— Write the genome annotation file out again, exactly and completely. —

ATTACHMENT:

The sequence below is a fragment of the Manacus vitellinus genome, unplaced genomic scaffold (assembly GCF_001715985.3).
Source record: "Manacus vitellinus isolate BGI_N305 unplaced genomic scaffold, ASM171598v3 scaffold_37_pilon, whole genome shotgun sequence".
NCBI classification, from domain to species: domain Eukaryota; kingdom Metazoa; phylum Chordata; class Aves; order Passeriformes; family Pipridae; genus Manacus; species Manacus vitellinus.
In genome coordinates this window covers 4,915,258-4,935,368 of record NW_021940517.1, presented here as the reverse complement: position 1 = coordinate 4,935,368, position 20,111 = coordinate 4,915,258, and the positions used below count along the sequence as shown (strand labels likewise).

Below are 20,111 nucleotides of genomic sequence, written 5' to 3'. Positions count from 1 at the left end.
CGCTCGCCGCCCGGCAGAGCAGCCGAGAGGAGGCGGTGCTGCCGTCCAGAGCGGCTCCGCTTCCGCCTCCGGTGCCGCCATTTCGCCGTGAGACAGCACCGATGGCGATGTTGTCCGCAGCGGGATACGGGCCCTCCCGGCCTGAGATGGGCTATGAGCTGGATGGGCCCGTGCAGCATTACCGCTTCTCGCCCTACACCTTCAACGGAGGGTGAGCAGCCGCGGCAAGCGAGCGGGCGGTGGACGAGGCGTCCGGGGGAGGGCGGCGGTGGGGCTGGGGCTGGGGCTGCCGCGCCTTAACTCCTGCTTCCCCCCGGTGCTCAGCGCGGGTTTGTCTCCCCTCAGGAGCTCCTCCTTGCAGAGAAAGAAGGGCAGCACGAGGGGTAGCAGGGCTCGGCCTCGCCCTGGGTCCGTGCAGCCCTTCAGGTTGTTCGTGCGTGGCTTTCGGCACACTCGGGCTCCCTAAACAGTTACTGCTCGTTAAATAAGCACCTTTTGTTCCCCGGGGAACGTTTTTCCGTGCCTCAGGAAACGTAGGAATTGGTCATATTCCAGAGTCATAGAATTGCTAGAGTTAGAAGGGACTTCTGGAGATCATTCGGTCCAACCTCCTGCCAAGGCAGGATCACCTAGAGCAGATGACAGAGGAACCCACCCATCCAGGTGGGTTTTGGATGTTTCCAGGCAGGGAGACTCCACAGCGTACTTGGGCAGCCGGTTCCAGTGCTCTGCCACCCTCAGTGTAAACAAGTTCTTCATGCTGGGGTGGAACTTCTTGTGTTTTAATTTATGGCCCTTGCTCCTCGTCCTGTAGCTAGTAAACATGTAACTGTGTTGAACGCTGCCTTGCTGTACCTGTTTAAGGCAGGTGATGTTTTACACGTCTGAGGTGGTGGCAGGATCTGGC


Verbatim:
The sequence below is a fragment of the Manacus vitellinus genome, unplaced genomic scaffold (assembly GCF_001715985.3).
Source record: "Manacus vitellinus isolate BGI_N305 unplaced genomic scaffold, ASM171598v3 scaffold_37_pilon, whole genome shotgun sequence".
NCBI classification, from domain to species: domain Eukaryota; kingdom Metazoa; phylum Chordata; class Aves; order Passeriformes; family Pipridae; genus Manacus; species Manacus vitellinus.
In genome coordinates this window covers 4,915,258-4,935,368 of record NW_021940517.1, presented here as the reverse complement: position 1 = coordinate 4,935,368, position 20,111 = coordinate 4,915,258, and the positions used below count along the sequence as shown (strand labels likewise).

Below are 20,111 nucleotides of genomic sequence, written 5' to 3'. Positions count from 1 at the left end.
CGCTCGCCGCCCGGCAGAGCAGCCGAGAGGAGGCGGTGCTGCCGTCCAGAGCGGCTCCGCTTCCGCCTCCGGTGCCGCCATTTCGCCGTGAGACAGCACCGATGGCGATGTTGTCCGCAGCGGGATACGGGCCCTCCCGGCCTGAGATGGGCTATGAGCTGGATGGGCCCGTGCAGCATTACCGCTTCTCGCCCTACACCTTCAACGGAGGGTGAGCAGCCGCGGCAAGCGAGCGGGCGGTGGACGAGGCGTCCGGGGGAGGGCGGCGGTGGGGCTGGGGCTGGGGCTGCCGCGCCTTAACTCCTGCTTCCCCCCGGTGCTCAGCGCGGGTTTGTCTCCCCTCAGGAGCTCCTCCTTGCAGAGAAAGAAGGGCAGCACGAGGGGTAGCAGGGCTCGGCCTCGCCCTGGGTCCGTGCAGCCCTTCAGGTTGTTCGTGCGTGGCTTTCGGCACACTCGGGCTCCCTAAACAGTTACTGCTCGTTAAATAAGCACCTTTTGTTCCCCGGGGAACGTTTTTCCGTGCCTCAGGAAACGTAGGAATTGGTCATATTCCAGAGTCATAGAATTGCTAGAGTTAGAAGGGACTTCTGGAGATCATTCGGTCCAACCTCCTGCCAAGGCAGGATCACCTAGAGCAGATGACAGAGGAACCCACCCATCCAGGTGGGTTTTGGATGTTTCCAGGCAGGGAGACTCCACAGCGTACTTGGGCAGCCGGTTCCAGTGCTCTGCCACCCTCAGTGTAAACAAGTTCTTCATGCTGGGGTGGAACTTCTTGTGTTTTAATTTATGGCCCTTGCTCCTCGTCCTGTAGCTAGTAAACATGTAACTGTGTTGAACGCTGCCTTGCTGTACCTGTTTAAGGCAGGTGATGTTTTACACGTCTGAGGTGGTGGCAGGATCTGGC